There are 46 species of blind snakes belonging to the genus Anilios in Australia. The most commonly encountered species in the eastern states is Anilios nigrescens.
The Blind Snakes of Australia are unlike other snakes in appearance having worm-like bodies uniform in thickness along its length with a very short tail ending in a conical spine. They are a small burrowing snake, pink or grey in colour and have a forked tongue and smooth scales around their bodies (no broad belly scales) that allow them to travel through soil.
Their eyes are not obvious and are present as small dark spots under semi-transparent scales. While they are called blind snakes, this is not entirely true. It is believed that they have blurred vision, and can definitely distinguish light from dark. Most people encounter blind snakes while digging in their gardens and they are often mistaken for earthworms. Many sadly also come to grief in back yard swimming pools.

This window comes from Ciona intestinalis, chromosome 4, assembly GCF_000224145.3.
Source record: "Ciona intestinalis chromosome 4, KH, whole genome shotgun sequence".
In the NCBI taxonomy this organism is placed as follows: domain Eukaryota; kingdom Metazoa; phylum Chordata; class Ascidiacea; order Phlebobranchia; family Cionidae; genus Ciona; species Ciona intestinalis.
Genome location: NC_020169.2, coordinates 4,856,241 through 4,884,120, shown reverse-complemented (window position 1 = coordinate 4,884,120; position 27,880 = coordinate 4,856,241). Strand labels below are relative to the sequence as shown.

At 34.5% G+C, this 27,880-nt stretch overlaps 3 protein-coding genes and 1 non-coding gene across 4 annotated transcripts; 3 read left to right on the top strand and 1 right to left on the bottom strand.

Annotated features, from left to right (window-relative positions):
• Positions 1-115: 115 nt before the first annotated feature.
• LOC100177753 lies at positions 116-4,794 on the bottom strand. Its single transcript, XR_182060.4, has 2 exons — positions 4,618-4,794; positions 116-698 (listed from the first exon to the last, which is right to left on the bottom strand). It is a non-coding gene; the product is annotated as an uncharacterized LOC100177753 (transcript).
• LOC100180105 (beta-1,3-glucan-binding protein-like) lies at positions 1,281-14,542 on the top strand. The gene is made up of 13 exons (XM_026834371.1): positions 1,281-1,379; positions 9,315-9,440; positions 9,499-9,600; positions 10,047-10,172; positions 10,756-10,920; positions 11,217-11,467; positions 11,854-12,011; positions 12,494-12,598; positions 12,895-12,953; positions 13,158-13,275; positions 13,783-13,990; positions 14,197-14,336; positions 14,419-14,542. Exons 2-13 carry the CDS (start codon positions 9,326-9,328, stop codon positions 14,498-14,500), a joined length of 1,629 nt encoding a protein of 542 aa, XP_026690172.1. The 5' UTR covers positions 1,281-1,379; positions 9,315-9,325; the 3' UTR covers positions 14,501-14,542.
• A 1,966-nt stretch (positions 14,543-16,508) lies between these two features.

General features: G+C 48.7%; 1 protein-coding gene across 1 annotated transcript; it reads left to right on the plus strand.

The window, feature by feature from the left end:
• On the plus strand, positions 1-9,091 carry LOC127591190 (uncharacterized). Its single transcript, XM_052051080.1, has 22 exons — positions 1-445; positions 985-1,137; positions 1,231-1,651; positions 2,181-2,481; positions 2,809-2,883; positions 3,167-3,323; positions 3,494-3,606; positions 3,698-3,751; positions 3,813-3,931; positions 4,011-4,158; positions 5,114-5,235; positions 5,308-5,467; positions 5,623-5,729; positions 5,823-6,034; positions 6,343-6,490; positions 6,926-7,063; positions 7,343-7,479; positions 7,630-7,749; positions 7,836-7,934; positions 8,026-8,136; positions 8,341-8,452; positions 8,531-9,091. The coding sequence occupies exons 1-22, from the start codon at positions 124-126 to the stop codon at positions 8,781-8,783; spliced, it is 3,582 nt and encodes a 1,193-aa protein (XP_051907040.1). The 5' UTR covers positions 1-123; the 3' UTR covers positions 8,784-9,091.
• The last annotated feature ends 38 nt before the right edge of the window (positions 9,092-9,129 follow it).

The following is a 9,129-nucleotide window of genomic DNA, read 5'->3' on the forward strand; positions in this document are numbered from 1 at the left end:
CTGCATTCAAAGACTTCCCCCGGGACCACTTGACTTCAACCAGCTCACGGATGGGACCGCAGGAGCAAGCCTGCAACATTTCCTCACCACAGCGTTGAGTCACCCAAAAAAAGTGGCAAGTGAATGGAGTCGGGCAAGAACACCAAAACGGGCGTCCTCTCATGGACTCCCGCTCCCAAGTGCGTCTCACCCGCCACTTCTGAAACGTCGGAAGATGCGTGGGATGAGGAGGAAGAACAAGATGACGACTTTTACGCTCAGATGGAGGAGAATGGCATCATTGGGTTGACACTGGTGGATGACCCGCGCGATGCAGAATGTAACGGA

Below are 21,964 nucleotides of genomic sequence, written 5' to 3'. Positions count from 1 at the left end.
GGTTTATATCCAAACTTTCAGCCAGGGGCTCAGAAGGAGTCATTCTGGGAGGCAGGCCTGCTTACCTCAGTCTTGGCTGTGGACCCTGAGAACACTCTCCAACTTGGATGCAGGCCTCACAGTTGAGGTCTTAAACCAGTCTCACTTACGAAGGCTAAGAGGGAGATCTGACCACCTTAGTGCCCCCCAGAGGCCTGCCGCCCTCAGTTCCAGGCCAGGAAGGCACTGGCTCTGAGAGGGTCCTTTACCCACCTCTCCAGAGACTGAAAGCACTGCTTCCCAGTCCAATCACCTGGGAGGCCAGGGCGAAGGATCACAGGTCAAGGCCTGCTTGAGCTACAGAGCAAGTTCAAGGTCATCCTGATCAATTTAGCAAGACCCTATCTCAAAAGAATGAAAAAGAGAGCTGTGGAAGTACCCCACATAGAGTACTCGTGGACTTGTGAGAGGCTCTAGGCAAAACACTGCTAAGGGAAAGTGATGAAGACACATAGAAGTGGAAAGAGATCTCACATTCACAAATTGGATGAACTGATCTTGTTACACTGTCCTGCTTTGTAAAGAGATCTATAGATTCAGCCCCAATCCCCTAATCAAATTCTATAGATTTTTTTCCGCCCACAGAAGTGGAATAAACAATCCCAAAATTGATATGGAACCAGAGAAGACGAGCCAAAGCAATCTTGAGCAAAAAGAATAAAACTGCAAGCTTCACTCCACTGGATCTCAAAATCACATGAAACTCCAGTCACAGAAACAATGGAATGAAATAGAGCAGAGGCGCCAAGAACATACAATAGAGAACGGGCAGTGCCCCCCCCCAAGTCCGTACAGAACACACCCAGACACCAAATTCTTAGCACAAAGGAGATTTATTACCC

Below the ground they use tunnels made by insects, above the ground they move in a side-to-side swimming motion.
Their main food supply is ants and termites, including the eggs and larvae of both, and as long as that food supply is available that’s where they are likely to be. To find their food Blind Snakes flick their tongue to taste and smell the trail of ants and termites. They follow the ants’ trails to the nest. They rake ants and termites into their mouth with their top jaw and swallow their food whole.
They lay one to twenty round eggs at breeding season and once hatched the young snakes look after themselves.
Blind snakes are non-venomous and harmless.
Reference Australian Museum